An Indian woman architect on the gender stereotypes she faces
In this profession, nothing speaks as loudly as the work you do. The more you do it the less people doubt you.
- Total Shares
This is my fourth year of architectural and interior design practice. Well, tenth, if I count the years I worked in other architects' offices. Every year I feel a little wiser, a little older and, a little less discriminated. It's weird that in 2017 the field is still full of men, weirder still because my batch in architecture school had more women than men. While I strongly believe that architecture offices aim wholeheartedly to be gender-neutral, architecture sites are a whole different story.
I grew up in a household where the idea of gender inequality was so alien that I didn't even know what people were writing about in the papers most of the time. I think I was fortunate in so many ways. But it was this ignorance that led to my stark disbelief at how little I was trusted at a building site.
I know a lot of you will think, here comes another rant about the big bad world of men. But wait, don't judge yet. I love being the woman in this man's world. It is awesome to see how the site engineers first doubt everything you say and then learn slowly that on their site, despite what they'd like to believe, you, in fact, are the boss. A lot of male colleagues don't agree with me. I don't blame them. They have never spent four hours at a site surrounded by only women staring at them, and sometimes their crotch, in amazement.
Today, fortunately, through some amount of grit and a fair amount of hardwork, my site teams take me seriously. But for many years I was just that enthusiastic girl who said random things for their amusement. One specific incident comes to mind. At a villa site in Gurgaon, I had spent a couple of hours instructing changes to a site engineer. A few hours later, the client called me and amusingly told me that he got confirmation calls from the site every time I visited to make sure that the changes I had advised were to be followed. That same site engineer would often call up my male colleagues and say "madam just told us to shift this wall, should we?"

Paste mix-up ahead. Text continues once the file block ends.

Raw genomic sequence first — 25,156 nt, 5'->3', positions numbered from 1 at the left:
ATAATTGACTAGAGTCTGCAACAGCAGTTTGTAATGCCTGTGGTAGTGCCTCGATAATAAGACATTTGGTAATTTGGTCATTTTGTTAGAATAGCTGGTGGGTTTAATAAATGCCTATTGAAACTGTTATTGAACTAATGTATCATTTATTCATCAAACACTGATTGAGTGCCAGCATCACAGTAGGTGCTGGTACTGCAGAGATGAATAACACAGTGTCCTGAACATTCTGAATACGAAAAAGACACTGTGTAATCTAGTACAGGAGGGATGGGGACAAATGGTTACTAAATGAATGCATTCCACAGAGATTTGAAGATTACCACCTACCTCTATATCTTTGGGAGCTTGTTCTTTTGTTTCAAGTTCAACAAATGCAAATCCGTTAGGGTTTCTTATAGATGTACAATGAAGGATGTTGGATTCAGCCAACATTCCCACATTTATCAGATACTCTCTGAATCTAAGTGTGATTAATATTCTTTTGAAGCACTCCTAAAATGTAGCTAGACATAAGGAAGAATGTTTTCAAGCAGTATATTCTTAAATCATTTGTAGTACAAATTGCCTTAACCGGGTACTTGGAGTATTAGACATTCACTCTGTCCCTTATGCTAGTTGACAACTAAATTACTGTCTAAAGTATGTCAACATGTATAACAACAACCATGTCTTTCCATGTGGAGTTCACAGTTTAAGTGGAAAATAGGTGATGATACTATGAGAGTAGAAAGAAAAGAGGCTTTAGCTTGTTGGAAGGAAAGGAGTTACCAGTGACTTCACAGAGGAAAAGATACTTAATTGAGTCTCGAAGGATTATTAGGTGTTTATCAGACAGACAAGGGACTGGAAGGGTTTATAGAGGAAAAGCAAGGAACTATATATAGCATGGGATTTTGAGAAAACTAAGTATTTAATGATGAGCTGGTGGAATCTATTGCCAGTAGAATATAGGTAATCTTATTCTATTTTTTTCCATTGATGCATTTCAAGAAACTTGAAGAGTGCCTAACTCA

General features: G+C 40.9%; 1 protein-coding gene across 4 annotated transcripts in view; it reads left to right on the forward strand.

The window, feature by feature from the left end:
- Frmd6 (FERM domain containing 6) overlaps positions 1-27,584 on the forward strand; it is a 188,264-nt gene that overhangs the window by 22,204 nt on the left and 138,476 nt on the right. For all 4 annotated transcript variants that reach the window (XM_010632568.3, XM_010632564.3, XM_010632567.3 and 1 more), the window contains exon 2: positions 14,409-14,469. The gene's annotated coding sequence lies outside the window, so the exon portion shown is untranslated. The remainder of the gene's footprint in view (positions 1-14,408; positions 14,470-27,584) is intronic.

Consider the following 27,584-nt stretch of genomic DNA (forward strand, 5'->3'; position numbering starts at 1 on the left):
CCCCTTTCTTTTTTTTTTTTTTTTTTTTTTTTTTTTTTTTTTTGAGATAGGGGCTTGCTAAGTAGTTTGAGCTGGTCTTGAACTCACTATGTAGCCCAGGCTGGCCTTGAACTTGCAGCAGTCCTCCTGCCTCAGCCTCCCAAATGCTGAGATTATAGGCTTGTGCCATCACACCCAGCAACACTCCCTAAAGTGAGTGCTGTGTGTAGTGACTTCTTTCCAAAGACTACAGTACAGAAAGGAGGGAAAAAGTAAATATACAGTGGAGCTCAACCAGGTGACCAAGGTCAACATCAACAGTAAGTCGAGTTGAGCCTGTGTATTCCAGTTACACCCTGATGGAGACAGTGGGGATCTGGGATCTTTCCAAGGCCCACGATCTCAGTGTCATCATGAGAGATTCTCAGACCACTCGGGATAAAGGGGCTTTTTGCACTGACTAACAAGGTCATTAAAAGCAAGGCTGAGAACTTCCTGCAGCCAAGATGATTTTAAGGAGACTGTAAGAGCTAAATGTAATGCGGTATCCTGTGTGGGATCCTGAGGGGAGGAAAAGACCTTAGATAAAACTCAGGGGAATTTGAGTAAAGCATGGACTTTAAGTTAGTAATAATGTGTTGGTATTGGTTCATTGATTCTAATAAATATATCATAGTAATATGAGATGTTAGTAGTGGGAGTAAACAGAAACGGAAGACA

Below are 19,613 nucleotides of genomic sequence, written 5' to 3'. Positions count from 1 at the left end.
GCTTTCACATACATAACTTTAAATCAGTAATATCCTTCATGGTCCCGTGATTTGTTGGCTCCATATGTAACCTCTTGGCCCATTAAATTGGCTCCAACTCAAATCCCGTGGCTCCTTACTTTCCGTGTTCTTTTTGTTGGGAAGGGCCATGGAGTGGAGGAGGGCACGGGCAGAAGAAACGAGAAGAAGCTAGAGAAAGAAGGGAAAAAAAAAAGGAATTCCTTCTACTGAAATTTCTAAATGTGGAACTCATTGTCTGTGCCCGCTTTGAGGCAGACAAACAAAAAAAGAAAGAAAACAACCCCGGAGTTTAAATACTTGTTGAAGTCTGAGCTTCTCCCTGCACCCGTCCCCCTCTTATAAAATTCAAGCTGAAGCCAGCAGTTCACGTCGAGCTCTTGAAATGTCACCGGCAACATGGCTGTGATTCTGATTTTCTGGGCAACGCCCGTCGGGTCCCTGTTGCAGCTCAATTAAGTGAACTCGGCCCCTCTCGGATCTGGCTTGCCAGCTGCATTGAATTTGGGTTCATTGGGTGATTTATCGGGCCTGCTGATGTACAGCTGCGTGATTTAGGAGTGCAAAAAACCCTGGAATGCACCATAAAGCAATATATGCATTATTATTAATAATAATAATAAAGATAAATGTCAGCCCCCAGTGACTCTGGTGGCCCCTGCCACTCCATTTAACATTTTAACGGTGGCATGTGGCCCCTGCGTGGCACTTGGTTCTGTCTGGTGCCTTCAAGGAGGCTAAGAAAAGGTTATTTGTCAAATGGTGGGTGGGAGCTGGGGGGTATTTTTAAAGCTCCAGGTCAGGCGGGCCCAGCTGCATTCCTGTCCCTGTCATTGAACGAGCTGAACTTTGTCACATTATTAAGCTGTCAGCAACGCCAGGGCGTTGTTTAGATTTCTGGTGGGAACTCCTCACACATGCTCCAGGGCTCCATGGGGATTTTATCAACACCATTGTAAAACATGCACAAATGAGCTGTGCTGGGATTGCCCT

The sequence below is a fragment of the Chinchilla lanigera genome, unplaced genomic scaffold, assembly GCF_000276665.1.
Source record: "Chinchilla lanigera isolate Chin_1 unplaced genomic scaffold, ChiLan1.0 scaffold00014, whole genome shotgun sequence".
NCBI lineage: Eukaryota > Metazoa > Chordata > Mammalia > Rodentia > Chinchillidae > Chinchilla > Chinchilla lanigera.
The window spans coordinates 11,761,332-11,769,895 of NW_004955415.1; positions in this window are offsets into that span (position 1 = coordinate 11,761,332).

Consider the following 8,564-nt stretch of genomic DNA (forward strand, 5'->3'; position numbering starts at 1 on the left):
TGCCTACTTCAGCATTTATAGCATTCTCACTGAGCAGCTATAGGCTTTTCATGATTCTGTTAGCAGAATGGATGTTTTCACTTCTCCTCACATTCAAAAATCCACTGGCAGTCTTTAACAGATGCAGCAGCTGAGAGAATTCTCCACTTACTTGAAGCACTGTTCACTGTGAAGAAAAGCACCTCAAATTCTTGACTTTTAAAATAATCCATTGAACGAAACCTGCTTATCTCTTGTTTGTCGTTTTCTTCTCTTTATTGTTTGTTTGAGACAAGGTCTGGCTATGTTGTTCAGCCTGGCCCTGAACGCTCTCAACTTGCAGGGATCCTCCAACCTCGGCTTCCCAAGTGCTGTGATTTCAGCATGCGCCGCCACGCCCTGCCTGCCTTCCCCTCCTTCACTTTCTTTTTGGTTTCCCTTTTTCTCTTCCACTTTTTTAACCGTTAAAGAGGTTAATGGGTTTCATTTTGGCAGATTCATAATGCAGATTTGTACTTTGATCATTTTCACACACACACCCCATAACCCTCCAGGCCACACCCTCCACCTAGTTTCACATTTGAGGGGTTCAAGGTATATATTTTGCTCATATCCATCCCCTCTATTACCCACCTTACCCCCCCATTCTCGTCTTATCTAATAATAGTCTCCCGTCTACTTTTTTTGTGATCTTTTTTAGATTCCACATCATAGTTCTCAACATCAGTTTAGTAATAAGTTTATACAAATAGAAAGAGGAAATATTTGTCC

Legendary architect Zaha Hadid (centre) tosses sand at a ground-breaking ceremony for a residential tower she designed in Miami, United States. PC: Reuters/2015
Then there are the condescending clients who think calling you their daughter makes you feel warm and fuzzy inside. Who tell the whole world how they haven't hired an architect but are giving a daughter-like figure the opportunity of a lifetime. Excuse me, I have a dad who's way more awesome than you and, honestly, I'd much rather just be the architect, thank you very much. Please don't expect me to come to your son's jenyou ceremony!
And what to make of the awesome Indian practice, admittedly not specific to my profession, of writing emails to women but addressing them as "sir"? Believe me, folks, it's a real thing. Vendors and consultants call me and talk about their products all the time. Many even come and meet me in person. But ask them to send me something via email and sure enough it will start with "Dear sir".
The most fun I've had working so far has been with women clients. I'm not sure if it's just a coincidence or the fact that we respect each other as professionals and not women out on hobby runs. Speaking of hobbies, women architects and interior designers will very often be mistaken for decorators who pick out upholstery material and suggest cushion colours.
For this I must thank all the Bollywood star wives who think being a designer is just that. Forget the seven-odd years we spent not sleeping and labouring over drawings and drafting boards. Forget all the classes we took on structural engineering and building mechanics. The tech stuff was obviously too much for us to handle so we decided to do our specialisation in all the shades of blue and lavender. So please, address the tech questions about air-conditioning and fire-fighting to our male colleagues, while we'll go shopping for tiles with you.
Don't get me wrong. I love my job. I love all of it because in this profession nothing speaks as loudly as the work you do. And the more you do it the less people doubt you. Only, wouldn't it be awesome if I could also enter the field like a young male architect and not have to prove my technical abilities.